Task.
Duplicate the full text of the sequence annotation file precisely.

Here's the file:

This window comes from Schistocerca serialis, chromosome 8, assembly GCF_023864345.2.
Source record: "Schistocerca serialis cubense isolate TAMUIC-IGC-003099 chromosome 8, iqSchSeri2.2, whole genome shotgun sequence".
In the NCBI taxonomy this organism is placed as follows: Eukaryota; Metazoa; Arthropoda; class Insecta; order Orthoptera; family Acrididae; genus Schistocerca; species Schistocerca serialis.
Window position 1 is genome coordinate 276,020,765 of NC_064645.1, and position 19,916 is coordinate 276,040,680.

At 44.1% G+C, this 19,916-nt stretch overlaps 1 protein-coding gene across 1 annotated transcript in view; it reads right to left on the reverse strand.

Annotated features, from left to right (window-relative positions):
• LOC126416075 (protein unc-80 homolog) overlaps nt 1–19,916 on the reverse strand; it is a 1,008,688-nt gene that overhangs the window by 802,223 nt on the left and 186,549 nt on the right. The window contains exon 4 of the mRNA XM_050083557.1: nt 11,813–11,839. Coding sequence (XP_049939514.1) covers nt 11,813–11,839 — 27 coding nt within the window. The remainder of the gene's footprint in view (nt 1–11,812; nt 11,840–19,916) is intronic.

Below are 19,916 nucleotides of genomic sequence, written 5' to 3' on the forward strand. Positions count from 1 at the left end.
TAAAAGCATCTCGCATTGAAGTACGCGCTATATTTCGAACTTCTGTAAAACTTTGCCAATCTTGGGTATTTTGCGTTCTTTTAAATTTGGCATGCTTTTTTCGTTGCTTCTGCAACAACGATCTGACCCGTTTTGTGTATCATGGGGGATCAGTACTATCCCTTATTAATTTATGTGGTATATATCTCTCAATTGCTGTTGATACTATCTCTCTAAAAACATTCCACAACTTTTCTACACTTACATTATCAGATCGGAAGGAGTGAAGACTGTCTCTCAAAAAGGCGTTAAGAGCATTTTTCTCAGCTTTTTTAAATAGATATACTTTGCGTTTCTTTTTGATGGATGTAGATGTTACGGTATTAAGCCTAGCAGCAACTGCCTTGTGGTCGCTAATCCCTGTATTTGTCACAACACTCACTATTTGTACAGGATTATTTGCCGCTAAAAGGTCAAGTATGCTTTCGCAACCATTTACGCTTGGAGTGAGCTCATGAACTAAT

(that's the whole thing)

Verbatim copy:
This window comes from Schistocerca serialis, chromosome 8, assembly GCF_023864345.2.
Source record: "Schistocerca serialis cubense isolate TAMUIC-IGC-003099 chromosome 8, iqSchSeri2.2, whole genome shotgun sequence".
In the NCBI taxonomy this organism is placed as follows: Eukaryota; Metazoa; Arthropoda; class Insecta; order Orthoptera; family Acrididae; genus Schistocerca; species Schistocerca serialis.
Window position 1 is genome coordinate 276,020,765 of NC_064645.1, and position 19,916 is coordinate 276,040,680.

At 44.1% G+C, this 19,916-nt stretch overlaps 1 protein-coding gene across 1 annotated transcript in view; it reads right to left on the reverse strand.

Annotated features, from left to right (window-relative positions):
• LOC126416075 (protein unc-80 homolog) overlaps nt 1–19,916 on the reverse strand; it is a 1,008,688-nt gene that overhangs the window by 802,223 nt on the left and 186,549 nt on the right. The window contains exon 4 of the mRNA XM_050083557.1: nt 11,813–11,839. Coding sequence (XP_049939514.1) covers nt 11,813–11,839 — 27 coding nt within the window. The remainder of the gene's footprint in view (nt 1–11,812; nt 11,840–19,916) is intronic.

Below are 19,916 nucleotides of genomic sequence, written 5' to 3' on the forward strand. Positions count from 1 at the left end.
TAAAAGCATCTCGCATTGAAGTACGCGCTATATTTCGAACTTCTGTAAAACTTTGCCAATCTTGGGTATTTTGCGTTCTTTTAAATTTGGCATGCTTTTTTCGTTGCTTCTGCAACAACGATCTGACCCGTTTTGTGTATCATGGGGGATCAGTACTATCCCTTATTAATTTATGTGGTATATATCTCTCAATTGCTGTTGATACTATCTCTCTAAAAACATTCCACAACTTTTCTACACTTACATTATCAGATCGGAAGGAGTGAAGACTGTCTCTCAAAAAGGCGTTAAGAGCATTTTTCTCAGCTTTTTTAAATAGATATACTTTGCGTTTCTTTTTGATGGATGTAGATGTTACGGTATTAAGCCTAGCAGCAACTGCCTTGTGGTCGCTAATCCCTGTATTTGTCACAACACTCACTATTTGTACAGGATTATTTGCCGCTAAAAGGTCAAGTATGCTTTCGCAACCATTTACGCTTGGAGTGAGCTCATGAACTAAT